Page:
It’s broad product range from knitwear and jackets to swimwear, wetsuits and accessories is designed through circular sourcing, which includes renewable and recyclable textiles and biodegradable natural fibres and finishes.
For example, Finisterre’s bikinis and boardshorts are made from ECONYLⓇ, part-recycled fishing nets and office carpet tiles, rather than traditional nylon, which is quite a dirty material. This also addresses coastal and marine pollution, with an estimated 640,000 tonnes of discarded fishing nets floating around the ocean.
They’ve also launched their own marine biodegradable packaging called ‘Leave No Trace’. Unlike biodegradable packaging, which can still cause harm if it makes its way into a marine environment, ‘Leave No Trace’ fully dissolves in water and is harmless. In addition to the packaging, Finisterre offers a repair service with free shipping on all its clothes to encourage us all to own not consume.
Ethical shoe brand, Po-Zu, creates footwear that uses naturally renewable and responsibly harvested materials and ensures safe working conditions throughout the supply chain.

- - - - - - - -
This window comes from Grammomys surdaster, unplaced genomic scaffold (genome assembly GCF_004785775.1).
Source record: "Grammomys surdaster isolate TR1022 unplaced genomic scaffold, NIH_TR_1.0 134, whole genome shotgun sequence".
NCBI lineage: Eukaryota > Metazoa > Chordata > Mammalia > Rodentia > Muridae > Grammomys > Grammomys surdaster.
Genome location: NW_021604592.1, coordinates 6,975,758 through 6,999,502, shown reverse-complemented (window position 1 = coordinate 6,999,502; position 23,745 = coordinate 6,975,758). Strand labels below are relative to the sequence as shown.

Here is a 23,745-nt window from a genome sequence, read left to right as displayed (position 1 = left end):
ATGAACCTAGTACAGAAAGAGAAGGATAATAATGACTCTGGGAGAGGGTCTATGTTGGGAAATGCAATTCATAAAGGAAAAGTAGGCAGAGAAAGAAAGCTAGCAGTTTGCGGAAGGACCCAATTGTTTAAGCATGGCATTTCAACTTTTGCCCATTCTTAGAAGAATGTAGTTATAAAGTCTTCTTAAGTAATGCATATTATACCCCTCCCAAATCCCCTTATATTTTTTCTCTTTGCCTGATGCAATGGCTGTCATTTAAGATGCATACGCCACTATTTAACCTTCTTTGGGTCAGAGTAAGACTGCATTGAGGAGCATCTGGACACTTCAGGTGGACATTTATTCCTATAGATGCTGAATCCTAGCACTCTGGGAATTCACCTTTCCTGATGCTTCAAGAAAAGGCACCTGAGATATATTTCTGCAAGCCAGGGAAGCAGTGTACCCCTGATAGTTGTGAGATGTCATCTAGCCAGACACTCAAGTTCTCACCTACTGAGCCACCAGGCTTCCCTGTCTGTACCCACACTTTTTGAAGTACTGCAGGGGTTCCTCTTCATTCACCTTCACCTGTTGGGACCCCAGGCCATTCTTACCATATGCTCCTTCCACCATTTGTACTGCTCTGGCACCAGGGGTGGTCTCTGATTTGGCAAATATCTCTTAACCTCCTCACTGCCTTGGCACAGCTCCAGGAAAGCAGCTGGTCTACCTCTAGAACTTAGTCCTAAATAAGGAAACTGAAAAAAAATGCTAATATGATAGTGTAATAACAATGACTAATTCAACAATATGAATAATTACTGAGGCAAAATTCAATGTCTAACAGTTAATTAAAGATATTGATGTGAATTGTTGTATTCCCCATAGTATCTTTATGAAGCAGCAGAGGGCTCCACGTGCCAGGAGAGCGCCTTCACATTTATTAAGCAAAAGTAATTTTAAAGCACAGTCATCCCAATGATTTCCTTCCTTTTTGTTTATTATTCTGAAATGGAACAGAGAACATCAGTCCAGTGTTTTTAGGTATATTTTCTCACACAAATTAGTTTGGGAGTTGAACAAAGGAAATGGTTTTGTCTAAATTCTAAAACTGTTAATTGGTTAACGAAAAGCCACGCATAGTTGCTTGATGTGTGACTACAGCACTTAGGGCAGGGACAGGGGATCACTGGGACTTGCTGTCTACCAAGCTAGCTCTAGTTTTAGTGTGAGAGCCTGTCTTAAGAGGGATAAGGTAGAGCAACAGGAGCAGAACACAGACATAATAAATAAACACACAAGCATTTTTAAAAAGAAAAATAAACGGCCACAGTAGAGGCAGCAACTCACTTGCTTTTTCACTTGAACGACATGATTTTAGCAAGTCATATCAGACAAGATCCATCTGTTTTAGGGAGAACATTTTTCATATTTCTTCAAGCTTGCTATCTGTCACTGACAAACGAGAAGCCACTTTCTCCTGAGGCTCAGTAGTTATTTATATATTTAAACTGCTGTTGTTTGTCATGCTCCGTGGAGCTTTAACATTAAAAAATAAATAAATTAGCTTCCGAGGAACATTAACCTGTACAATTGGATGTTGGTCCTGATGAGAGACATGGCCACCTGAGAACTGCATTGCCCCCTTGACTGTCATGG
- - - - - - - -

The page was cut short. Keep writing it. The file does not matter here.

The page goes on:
Po-Zu is using some incredible materials in its shoes, including Piñatex™, made from the discarded leaves of the pineapple plant in the Philippines, and Frumat™ Apple skin made from the waste produced by the apple juice industry, from apples grown organically in the Italian Alps. Both materials have low water, chemical and carbon waste, and are 100% vegan!
They are also donating a proportion of their profits year on year to Environmental NGOs including Environmental Justice Foundation, Pesticide Action Network UK and The Resurgence Trust.
Only fashion businesses like Teemill, Finisterre and Po-Zu, operating with a sense of urgency, constantly evolving, and open to new ways of doing things, will be here 100 years from now. The fashion industry needs to grow ethicaly and sustainably stronger, not fatter.
About the author:
Sophie Johnson is a British Zoology graduate and conservation blogger, keen to raise
awareness for the biggest environmental issues of today. She has undertaken conservation
projects in Madagascar, Zimbabwe and Vietnam, and has collaborated with NGOs globally. Last
year, she lived and taught English in Vietnam, and prior to this, worked for BBC Wildlife Magazine.